Author: Lake Douglas

Hello Dolly

Yes, it holds up, yes, it still works, yes, it’s faithful to the original, and yes, even an orangutan could probably play the title role, as Dolly the First has noted. This production of “Hello Dolly” is a special delight. …Read More

Pizza Moto

Up for a pizza adventure? Try Pizza Moto in Brooklyn – a delightful discovery serving Neopolitan-style pizza from a wood-fired oven dating from decades ago. Evolving from a food truck, this outfit is now in a building that, in the …Read More

Uniquely New Orleans – The Classical Tradition and Jazz

A concert presented by The Historic New Orleans Collection and the Louisiana Philharmonic Orchestra Cathedral-Basilica of St Louis, King of France, New Orleans When was the last time you went to a symphonic concert that included the music of Charles …Read More

Seeing Nature: Landscape Masterworks from the Paul G. Allen Family Collection

This year’s “must see” exhibit is “Seeing Nature,” Landscape Masterworks from the Paul G. Allen Family Collection organized by the Portland Art Museum and the Seattle Art Museum. If you missed it in Portland, Washington DC, or Minneapolis, you’ve got …Read More

History of the Cocktail: Absinthe

Where would you go for a Saturday afternoon symposium on cocktails, free, open to the public (show your ID), with samples given? In New Orleans, you’d go to the Robert E. Smith Library, the Lakeview neighborhood branch of the city’s …Read More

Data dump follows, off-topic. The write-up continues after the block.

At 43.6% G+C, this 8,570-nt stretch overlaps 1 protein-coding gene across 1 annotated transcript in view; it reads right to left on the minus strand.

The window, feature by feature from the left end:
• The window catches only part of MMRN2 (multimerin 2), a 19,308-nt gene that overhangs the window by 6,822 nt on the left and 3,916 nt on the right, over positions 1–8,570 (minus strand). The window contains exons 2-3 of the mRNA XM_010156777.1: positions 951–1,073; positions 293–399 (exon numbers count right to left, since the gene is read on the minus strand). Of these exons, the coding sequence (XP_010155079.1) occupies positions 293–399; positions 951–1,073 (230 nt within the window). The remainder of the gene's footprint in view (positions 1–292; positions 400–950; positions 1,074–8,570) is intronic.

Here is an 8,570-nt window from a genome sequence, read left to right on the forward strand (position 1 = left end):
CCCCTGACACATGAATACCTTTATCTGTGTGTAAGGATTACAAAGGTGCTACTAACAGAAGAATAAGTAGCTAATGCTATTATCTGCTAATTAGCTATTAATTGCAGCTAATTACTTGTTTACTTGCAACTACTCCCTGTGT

Letter from Paris

If summer travels take your Paris, at the top of your list should be the new 2,400-seat Philharmonie de Paris building in the Parc de la Villette (19th arrondissement), opened earlier this year (architect’s rendering, below). The park was designed …Read More

The Secret Life of the American Musical: How Broadway Shows Are Built

Open the curtain and light the lights! With magic to do, Jack Viertel’s “The Secret Life of the American Musical” How Broadway Shows Are Built” (Farrar, Straus and Giroux, 2016) deconstructs the American musical, and, in the process, brings on …Read More

Happy End

I wasn’t around for the premier of Kurt Weill and Bertolt Brecht’s “Happy End” in 1929; I didn’t see the Broadway production in 1977, nor subsequent versions mounted since and I still regret not having seen Lotte Lenya when I …Read More

New Orleans Restaurants: Pêche and Tableau

Having out-of-town guests is always a good reason to try new restaurants, so when friends from the Big Apple came to the Big Easy for the recent French Quarter Festival — smaller and, some say, better than the Jazz and …Read More

Clyfford Still Museum, Denver

Upon arrival in Denver recently for a convention, we found three exhibit opportunities that promised to be far more interesting that the convention itself. There was a Dale Chihuly installation at the Denver Botanic Garden, but we missed it because …Read More

Let Me Be Frank with You

OK, I’ll be frank with you: There are numerous reasons to read the latest from Richard Ford, whose writings many of us have followed for decades. Here’s one: as always, you’ll encounter lyrical and breathtaking sentences -– often unexpectedly but …Read More

Lee Morais “The Gilded Edge”

Art-minded visitors to New Orleans know there are myriad opportunities in the Crescent City for viewing art in galleries –- from uptown (Magazine Street) to downtown (Warehouse District) to way-way-downtown (St. Claude Avenue and beyond). These venues attract everyone from …Read More

Afton Villa, St. Francisville, Louisiana

It’s time someone spoke about gardens. And from my remote seat at the VDP, what better place to start than with Louisiana’s Afton Villa, a garden with which many are likely unacquainted but truly is one of the grand private …Read More